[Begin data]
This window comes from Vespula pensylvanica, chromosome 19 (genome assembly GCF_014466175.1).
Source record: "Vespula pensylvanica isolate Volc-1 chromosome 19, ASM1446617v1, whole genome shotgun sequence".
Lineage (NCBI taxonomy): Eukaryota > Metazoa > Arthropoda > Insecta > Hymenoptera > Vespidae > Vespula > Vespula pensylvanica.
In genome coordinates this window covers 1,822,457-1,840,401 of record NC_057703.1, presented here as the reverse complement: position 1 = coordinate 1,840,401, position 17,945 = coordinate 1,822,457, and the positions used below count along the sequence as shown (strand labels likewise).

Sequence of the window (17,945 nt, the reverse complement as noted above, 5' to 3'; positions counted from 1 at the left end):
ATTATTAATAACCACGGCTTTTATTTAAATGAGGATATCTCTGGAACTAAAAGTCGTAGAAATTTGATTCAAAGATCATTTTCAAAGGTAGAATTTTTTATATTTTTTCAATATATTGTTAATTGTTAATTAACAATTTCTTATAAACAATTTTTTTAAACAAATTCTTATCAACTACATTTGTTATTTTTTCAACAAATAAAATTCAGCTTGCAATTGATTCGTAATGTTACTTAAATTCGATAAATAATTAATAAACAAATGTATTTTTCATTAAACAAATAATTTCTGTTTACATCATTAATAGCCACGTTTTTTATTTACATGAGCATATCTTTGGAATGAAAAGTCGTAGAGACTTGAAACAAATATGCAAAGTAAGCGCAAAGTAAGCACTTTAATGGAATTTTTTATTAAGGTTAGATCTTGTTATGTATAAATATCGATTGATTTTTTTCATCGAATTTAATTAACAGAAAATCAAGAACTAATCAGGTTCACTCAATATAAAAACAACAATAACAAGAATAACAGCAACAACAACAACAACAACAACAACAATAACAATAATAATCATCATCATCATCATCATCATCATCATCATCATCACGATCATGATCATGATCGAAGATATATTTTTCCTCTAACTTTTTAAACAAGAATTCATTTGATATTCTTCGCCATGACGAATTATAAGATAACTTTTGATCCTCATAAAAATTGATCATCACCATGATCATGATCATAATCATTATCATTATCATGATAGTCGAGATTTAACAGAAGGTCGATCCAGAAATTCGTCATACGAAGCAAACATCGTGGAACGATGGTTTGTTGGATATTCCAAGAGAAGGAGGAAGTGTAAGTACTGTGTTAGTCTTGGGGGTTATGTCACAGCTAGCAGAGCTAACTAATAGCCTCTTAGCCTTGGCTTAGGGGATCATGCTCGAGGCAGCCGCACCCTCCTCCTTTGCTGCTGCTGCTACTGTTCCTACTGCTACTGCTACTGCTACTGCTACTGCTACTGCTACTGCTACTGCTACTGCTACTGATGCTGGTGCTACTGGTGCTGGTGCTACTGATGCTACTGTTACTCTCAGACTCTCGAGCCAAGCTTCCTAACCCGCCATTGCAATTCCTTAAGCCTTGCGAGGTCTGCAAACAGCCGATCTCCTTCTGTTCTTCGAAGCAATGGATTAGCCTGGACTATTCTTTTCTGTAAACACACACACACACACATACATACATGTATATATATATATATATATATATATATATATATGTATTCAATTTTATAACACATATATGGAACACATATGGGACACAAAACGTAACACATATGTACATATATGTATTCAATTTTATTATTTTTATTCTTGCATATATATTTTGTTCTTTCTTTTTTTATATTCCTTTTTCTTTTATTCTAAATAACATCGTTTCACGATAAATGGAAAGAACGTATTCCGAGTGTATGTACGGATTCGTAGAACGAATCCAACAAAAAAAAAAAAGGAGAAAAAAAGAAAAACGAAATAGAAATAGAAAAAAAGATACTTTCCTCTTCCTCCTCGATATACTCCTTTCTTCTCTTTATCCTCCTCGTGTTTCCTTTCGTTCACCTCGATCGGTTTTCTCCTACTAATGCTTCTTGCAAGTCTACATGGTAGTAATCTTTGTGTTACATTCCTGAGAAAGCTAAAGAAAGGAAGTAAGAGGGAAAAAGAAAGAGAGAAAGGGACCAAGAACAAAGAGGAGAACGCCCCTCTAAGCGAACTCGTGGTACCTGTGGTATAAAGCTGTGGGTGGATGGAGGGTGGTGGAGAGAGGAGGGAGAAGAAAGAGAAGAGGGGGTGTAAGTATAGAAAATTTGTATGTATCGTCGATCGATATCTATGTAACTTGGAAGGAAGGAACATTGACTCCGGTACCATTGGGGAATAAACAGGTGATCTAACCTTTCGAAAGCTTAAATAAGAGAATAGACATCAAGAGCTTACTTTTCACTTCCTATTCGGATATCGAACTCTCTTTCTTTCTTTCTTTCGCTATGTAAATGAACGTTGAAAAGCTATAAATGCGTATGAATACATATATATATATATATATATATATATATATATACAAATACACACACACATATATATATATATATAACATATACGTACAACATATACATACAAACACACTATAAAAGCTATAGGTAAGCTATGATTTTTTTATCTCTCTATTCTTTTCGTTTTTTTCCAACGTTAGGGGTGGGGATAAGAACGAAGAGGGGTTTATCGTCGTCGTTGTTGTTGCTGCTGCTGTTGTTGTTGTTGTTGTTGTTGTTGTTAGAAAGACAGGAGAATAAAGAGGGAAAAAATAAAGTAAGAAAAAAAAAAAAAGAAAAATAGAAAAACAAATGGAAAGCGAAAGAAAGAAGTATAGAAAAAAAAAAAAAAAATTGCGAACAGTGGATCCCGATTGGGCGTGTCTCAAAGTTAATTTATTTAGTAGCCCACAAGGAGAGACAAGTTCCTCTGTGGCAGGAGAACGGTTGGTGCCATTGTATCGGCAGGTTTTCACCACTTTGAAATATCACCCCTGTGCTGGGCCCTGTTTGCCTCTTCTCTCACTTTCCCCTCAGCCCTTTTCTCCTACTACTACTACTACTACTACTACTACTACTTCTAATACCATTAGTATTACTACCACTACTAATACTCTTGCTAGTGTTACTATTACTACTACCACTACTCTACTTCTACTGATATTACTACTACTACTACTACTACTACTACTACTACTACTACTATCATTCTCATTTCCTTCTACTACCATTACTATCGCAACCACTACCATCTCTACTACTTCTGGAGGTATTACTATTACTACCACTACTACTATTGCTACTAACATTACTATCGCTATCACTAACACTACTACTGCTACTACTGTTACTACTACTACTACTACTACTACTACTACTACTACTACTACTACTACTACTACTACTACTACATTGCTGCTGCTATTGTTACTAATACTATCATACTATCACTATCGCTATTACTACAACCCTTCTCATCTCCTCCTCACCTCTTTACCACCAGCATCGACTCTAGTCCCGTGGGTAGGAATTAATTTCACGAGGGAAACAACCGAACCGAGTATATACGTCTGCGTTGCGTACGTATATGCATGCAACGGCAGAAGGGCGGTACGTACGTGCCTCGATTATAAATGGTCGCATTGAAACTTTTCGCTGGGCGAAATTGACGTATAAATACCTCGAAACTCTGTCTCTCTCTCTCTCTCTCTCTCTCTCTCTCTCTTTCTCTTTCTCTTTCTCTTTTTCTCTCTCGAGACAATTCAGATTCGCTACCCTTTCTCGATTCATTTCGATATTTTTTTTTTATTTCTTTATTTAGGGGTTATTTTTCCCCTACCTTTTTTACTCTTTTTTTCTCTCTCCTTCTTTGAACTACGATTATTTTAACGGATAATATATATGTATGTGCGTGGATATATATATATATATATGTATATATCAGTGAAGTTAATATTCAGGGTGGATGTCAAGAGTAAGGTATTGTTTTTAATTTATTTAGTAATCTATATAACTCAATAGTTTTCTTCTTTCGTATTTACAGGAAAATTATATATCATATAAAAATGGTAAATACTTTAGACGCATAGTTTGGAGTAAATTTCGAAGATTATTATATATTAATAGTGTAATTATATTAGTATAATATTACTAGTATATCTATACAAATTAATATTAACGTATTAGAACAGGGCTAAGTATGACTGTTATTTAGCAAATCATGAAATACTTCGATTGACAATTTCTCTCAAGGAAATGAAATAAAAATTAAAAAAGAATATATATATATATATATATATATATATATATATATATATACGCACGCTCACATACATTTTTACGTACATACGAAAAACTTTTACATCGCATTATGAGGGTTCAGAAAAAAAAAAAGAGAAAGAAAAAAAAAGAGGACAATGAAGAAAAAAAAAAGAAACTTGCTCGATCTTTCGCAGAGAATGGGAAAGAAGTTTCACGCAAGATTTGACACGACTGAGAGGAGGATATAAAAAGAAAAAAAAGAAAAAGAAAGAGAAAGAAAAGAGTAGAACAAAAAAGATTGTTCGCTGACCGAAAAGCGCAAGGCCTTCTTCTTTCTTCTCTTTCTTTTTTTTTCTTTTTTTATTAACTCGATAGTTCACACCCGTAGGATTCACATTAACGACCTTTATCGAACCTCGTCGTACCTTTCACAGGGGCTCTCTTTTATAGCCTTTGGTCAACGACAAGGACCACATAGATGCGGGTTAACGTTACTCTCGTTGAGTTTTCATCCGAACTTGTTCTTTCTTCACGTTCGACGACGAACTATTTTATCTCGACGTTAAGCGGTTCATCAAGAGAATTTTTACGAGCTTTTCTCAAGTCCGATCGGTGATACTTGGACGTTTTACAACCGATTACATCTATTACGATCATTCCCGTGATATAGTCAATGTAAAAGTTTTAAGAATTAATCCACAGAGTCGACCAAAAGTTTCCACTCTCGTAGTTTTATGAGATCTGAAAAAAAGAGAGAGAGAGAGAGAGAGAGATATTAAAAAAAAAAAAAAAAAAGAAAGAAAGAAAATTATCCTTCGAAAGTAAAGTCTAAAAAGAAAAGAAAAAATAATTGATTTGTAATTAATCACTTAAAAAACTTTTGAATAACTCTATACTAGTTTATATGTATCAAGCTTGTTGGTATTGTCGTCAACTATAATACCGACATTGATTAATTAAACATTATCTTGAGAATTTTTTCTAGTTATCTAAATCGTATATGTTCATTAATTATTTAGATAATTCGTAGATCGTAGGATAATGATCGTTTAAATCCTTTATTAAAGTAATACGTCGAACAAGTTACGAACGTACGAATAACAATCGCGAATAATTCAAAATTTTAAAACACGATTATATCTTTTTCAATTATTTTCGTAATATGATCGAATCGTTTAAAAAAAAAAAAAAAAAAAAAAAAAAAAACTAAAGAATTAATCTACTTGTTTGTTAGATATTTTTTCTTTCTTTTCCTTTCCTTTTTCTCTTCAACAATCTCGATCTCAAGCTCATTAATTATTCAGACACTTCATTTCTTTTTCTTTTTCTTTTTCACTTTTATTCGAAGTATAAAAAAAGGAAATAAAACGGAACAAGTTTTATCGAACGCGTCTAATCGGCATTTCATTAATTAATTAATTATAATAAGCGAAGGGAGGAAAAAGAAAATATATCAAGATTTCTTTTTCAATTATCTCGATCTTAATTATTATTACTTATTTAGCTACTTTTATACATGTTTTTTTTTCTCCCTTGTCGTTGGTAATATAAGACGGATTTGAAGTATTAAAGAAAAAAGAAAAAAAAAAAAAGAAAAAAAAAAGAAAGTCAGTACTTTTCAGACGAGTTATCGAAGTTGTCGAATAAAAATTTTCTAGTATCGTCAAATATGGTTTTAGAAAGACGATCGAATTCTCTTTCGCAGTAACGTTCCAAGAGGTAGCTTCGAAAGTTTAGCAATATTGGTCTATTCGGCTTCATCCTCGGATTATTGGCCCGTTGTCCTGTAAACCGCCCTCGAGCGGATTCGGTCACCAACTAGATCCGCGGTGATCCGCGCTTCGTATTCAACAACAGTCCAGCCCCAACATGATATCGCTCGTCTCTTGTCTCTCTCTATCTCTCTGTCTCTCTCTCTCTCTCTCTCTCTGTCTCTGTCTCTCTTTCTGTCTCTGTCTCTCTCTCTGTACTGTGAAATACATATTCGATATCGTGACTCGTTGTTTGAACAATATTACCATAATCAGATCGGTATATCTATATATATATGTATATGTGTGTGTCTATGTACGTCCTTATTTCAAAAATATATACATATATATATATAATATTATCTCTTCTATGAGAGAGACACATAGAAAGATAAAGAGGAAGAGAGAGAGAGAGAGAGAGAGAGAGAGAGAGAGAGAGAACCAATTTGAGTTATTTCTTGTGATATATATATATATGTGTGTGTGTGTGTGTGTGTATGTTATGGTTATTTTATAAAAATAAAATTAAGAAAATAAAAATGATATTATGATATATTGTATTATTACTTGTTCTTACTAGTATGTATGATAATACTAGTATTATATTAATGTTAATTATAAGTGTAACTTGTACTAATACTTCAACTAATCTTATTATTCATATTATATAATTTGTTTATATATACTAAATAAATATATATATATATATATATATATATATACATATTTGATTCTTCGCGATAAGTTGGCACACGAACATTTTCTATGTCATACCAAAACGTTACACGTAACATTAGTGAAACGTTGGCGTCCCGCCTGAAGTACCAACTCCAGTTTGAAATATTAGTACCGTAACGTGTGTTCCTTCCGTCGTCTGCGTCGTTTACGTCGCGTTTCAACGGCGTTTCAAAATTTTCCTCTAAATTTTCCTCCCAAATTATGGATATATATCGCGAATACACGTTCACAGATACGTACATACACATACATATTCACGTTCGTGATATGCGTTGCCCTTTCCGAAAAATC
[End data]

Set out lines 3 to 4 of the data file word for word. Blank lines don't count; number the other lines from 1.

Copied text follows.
Lineage (NCBI taxonomy): Eukaryota > Metazoa > Arthropoda > Insecta > Hymenoptera > Vespidae > Vespula > Vespula pensylvanica.
In genome coordinates this window covers 1,822,457-1,840,401 of record NC_057703.1, presented here as the reverse complement: position 1 = coordinate 1,840,401, position 17,945 = coordinate 1,822,457, and the positions used below count along the sequence as shown (strand labels likewise).